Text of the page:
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Chapter McGraw-Hill/Irwin Copyright © 2006 by The McGraw-Hill Companies, Inc. All rights reserved. 14 Options and Corporate Finance.

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Presentation on theme: "Chapter McGraw-Hill/Irwin Copyright © 2006 by The McGraw-Hill Companies, Inc. All rights reserved. 14 Options and Corporate Finance."— Presentation transcript:

1 Chapter McGraw-Hill/Irwin Copyright © 2006 by The McGraw-Hill Companies, Inc. All rights reserved. 14 Options and Corporate Finance

2 Chapter 14 – Index of Sample Problems Slide # Put option Slide # Call option Slide # Call expiration value Slide # Current value of call option Slide # Equity as a call option Slide # Option to wait Slide # Option to abandon Slide # Convertible bonds

3 Options Right to buy or sell underlying at preagreed price (exercise price, strike) at prearrange time Call: buy Put : sell American European

4 2: Put option You currently own 1,000 shares of BPR, Inc. stock. You would like to have the option to sell these shares for $35 each anytime between now and July. What type of option order might you place in this situation?

5 3: Put option You currently own 1,000 shares of BPR, Inc. stock. You would like to have the option to sell these shares for $35 each anytime between now and July. Do you want to be the party that determines if the option is exercised? Do you want to buy or sell shares of stock? How many shares of stock do you want to trade? What price are you looking for?

6 4: Put option Do you want to be the party that determines if the option is exercised? Answer: Yes Effect:You must be the buyer of the option contract. Do you want to buy or sell shares of stock? Answer: Sell Effect:You need to buy a put option.

7 5: Put option How many shares of stock do you want to trade? Answer: 1,000 Effect:You need 10 contracts. What price are you looking for? Answer: $35 Effect:You need an exercise price of $35.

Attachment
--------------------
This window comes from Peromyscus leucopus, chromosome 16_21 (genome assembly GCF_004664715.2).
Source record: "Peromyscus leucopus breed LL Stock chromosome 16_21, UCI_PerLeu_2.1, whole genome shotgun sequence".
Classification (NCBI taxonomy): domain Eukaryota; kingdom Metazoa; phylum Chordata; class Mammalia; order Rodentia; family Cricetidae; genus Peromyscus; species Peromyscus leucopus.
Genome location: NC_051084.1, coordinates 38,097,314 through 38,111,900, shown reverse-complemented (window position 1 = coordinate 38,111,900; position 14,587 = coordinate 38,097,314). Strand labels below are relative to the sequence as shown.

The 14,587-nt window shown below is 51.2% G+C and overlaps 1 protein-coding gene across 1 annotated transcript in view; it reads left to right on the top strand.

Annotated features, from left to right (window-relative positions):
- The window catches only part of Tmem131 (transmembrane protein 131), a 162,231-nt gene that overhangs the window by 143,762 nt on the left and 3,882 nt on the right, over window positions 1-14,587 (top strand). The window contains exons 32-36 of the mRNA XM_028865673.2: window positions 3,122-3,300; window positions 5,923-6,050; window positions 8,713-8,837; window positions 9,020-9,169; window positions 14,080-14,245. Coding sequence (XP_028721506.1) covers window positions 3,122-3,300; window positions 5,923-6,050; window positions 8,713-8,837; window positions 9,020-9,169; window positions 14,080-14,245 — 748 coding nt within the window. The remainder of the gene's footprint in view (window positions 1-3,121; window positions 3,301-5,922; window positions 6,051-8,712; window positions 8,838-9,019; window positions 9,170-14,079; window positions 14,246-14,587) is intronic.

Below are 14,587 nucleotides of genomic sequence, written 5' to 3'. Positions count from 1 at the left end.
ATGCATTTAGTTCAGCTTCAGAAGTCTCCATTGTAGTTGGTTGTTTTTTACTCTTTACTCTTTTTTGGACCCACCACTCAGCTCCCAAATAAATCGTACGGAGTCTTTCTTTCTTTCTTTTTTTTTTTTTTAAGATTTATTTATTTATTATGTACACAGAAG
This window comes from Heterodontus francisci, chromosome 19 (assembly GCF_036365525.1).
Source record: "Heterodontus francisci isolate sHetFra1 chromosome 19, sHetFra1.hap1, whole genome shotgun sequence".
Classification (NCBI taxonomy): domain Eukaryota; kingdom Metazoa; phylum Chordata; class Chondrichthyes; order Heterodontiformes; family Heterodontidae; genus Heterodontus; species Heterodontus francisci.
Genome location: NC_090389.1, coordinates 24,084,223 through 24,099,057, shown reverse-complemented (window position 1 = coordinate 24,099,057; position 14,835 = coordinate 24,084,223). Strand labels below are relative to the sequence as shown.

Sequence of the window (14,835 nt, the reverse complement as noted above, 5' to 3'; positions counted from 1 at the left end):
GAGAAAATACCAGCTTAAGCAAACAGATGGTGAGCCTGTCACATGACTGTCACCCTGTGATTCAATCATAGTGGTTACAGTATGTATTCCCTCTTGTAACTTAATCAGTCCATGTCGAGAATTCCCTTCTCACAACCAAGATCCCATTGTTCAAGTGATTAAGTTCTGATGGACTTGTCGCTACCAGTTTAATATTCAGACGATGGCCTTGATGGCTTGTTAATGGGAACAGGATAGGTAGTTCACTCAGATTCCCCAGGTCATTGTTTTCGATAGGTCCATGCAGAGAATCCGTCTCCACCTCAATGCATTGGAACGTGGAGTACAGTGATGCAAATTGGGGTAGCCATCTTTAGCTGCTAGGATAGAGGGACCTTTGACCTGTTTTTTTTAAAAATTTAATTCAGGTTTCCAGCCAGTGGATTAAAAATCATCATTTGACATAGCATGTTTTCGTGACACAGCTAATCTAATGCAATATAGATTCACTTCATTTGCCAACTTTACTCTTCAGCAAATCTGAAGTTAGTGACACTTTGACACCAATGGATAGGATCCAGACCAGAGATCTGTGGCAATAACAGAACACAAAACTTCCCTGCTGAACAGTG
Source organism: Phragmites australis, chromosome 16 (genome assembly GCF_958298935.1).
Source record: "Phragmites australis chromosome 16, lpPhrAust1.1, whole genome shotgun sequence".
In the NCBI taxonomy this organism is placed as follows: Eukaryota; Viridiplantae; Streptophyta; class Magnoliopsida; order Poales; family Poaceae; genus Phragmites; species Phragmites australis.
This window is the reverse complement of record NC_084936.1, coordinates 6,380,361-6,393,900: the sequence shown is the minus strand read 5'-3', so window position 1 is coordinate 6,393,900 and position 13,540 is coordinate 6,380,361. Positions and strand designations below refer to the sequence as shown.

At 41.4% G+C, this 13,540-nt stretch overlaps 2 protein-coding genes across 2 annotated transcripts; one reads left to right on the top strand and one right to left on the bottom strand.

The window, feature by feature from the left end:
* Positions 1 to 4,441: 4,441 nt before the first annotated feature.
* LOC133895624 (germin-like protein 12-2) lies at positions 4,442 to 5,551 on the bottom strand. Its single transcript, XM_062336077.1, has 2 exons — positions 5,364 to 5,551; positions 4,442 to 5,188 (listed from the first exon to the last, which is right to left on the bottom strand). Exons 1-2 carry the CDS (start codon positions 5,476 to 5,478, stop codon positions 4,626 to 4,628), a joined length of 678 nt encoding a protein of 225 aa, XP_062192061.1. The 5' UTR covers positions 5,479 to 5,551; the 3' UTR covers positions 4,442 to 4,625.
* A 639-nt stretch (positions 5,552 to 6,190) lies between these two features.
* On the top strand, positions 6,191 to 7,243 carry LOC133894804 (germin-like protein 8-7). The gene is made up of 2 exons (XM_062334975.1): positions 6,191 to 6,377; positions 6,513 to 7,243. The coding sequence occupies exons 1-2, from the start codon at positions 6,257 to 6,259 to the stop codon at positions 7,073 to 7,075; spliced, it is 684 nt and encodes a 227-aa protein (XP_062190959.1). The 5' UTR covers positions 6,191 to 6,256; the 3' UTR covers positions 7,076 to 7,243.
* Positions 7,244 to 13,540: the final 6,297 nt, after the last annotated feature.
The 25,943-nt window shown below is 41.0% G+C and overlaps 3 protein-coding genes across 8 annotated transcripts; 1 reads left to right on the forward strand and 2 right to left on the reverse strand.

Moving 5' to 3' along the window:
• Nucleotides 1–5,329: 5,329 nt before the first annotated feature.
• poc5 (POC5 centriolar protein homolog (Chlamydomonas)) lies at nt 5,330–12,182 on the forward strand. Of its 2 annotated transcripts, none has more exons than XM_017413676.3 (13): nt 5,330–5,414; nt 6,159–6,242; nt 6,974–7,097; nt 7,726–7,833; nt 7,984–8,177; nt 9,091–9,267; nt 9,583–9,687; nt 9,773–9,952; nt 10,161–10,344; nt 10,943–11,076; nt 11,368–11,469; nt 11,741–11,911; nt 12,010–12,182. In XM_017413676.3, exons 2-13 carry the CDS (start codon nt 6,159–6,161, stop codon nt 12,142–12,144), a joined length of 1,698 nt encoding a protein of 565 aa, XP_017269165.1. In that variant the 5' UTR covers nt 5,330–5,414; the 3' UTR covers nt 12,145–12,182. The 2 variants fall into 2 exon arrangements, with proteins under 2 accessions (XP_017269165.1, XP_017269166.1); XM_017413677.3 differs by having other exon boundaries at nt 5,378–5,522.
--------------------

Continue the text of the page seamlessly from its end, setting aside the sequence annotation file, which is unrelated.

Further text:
8 6: Put option How long do you want to have this option in effect? Answer: Until July Effect:You need July contracts. Can you put it all together to describe the option contract that fits your situation? Answer: Yes! Effect:You need to buy 10 July 35 put options.

9 7: Call option Expiration Month Strike Price Call Price Apr25.50 May25.80 Jun You want to buy May call options on 500 shares of stock. How much will you have to pay to acquire these options? Ignore commission costs.

10 8: Call option You want to buy May call options on 500 shares of stock. How much will you have to pay to acquire these options? Expiration Date Strike Price Call Price Per Share May25.80 Total cost = 500 .80 =$400

11 9: Call option Expiration Date Strike Price Call Price Apr25.50 May25.80 Jun This morning, you purchased a June call option contract at the price shown. Assume that you immediately exercise this contract. How much will you spend in total to acquire each share of stock, ignoring commissions?

12 10: Call option This morning, you purchased a June call option contract at the price shown. Assume that you immediately exercise this contract. How much will you spend in total to acquire each share of stock? Expiration Date Strike Price Call Price Jun Total cost per share = $ $25.00 =$26.15 (ignoring commissions and trading costs)